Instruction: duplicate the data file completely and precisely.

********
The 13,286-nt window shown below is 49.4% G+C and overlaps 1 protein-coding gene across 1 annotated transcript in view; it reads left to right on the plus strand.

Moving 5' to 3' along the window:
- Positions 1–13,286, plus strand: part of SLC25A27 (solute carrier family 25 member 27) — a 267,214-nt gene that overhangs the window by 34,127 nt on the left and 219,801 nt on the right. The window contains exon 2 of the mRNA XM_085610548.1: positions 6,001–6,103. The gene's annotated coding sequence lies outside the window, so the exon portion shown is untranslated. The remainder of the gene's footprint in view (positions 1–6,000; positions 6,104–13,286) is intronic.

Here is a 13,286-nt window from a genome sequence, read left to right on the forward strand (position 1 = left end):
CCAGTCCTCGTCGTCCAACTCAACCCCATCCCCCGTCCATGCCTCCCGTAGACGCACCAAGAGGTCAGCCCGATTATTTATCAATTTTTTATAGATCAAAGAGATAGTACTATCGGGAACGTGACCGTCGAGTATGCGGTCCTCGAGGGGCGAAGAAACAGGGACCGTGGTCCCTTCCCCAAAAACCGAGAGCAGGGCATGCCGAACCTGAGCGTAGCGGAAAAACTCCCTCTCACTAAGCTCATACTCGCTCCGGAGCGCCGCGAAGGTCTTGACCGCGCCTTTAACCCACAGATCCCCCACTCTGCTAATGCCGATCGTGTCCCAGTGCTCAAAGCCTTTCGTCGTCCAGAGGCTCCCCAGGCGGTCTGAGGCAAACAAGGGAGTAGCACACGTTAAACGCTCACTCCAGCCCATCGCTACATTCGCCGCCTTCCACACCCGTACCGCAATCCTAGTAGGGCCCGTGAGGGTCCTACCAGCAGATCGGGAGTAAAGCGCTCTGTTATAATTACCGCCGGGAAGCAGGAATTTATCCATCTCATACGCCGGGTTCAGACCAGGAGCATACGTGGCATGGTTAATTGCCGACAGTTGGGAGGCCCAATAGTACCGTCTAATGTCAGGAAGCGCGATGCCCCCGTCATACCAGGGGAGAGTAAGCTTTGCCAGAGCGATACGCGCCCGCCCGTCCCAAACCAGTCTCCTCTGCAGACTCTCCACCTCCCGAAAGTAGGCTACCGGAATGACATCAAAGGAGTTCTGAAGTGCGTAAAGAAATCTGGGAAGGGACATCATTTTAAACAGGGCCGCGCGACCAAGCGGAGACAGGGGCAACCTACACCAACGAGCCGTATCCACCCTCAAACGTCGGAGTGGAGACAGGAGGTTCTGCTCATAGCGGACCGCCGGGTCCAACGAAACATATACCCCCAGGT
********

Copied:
The 13,286-nt window shown below is 49.4% G+C and overlaps 1 protein-coding gene across 1 annotated transcript in view; it reads left to right on the plus strand.

Moving 5' to 3' along the window:
- Positions 1–13,286, plus strand: part of SLC25A27 (solute carrier family 25 member 27) — a 267,214-nt gene that overhangs the window by 34,127 nt on the left and 219,801 nt on the right. The window contains exon 2 of the mRNA XM_085610548.1: positions 6,001–6,103. The gene's annotated coding sequence lies outside the window, so the exon portion shown is untranslated. The remainder of the gene's footprint in view (positions 1–6,000; positions 6,104–13,286) is intronic.

Here is a 13,286-nt window from a genome sequence, read left to right on the forward strand (position 1 = left end):
CCAGTCCTCGTCGTCCAACTCAACCCCATCCCCCGTCCATGCCTCCCGTAGACGCACCAAGAGGTCAGCCCGATTATTTATCAATTTTTTATAGATCAAAGAGATAGTACTATCGGGAACGTGACCGTCGAGTATGCGGTCCTCGAGGGGCGAAGAAACAGGGACCGTGGTCCCTTCCCCAAAAACCGAGAGCAGGGCATGCCGAACCTGAGCGTAGCGGAAAAACTCCCTCTCACTAAGCTCATACTCGCTCCGGAGCGCCGCGAAGGTCTTGACCGCGCCTTTAACCCACAGATCCCCCACTCTGCTAATGCCGATCGTGTCCCAGTGCTCAAAGCCTTTCGTCGTCCAGAGGCTCCCCAGGCGGTCTGAGGCAAACAAGGGAGTAGCACACGTTAAACGCTCACTCCAGCCCATCGCTACATTCGCCGCCTTCCACACCCGTACCGCAATCCTAGTAGGGCCCGTGAGGGTCCTACCAGCAGATCGGGAGTAAAGCGCTCTGTTATAATTACCGCCGGGAAGCAGGAATTTATCCATCTCATACGCCGGGTTCAGACCAGGAGCATACGTGGCATGGTTAATTGCCGACAGTTGGGAGGCCCAATAGTACCGTCTAATGTCAGGAAGCGCGATGCCCCCGTCATACCAGGGGAGAGTAAGCTTTGCCAGAGCGATACGCGCCCGCCCGTCCCAAACCAGTCTCCTCTGCAGACTCTCCACCTCCCGAAAGTAGGCTACCGGAATGACATCAAAGGAGTTCTGAAGTGCGTAAAGAAATCTGGGAAGGGACATCATTTTAAACAGGGCCGCGCGACCAAGCGGAGACAGGGGCAACCTACACCAACGAGCCGTATCCACCCTCAAACGTCGGAGTGGAGACAGGAGGTTCTGCTCATAGCGGACCGCCGGGTCCAACGAAACATATACCCCCAGGT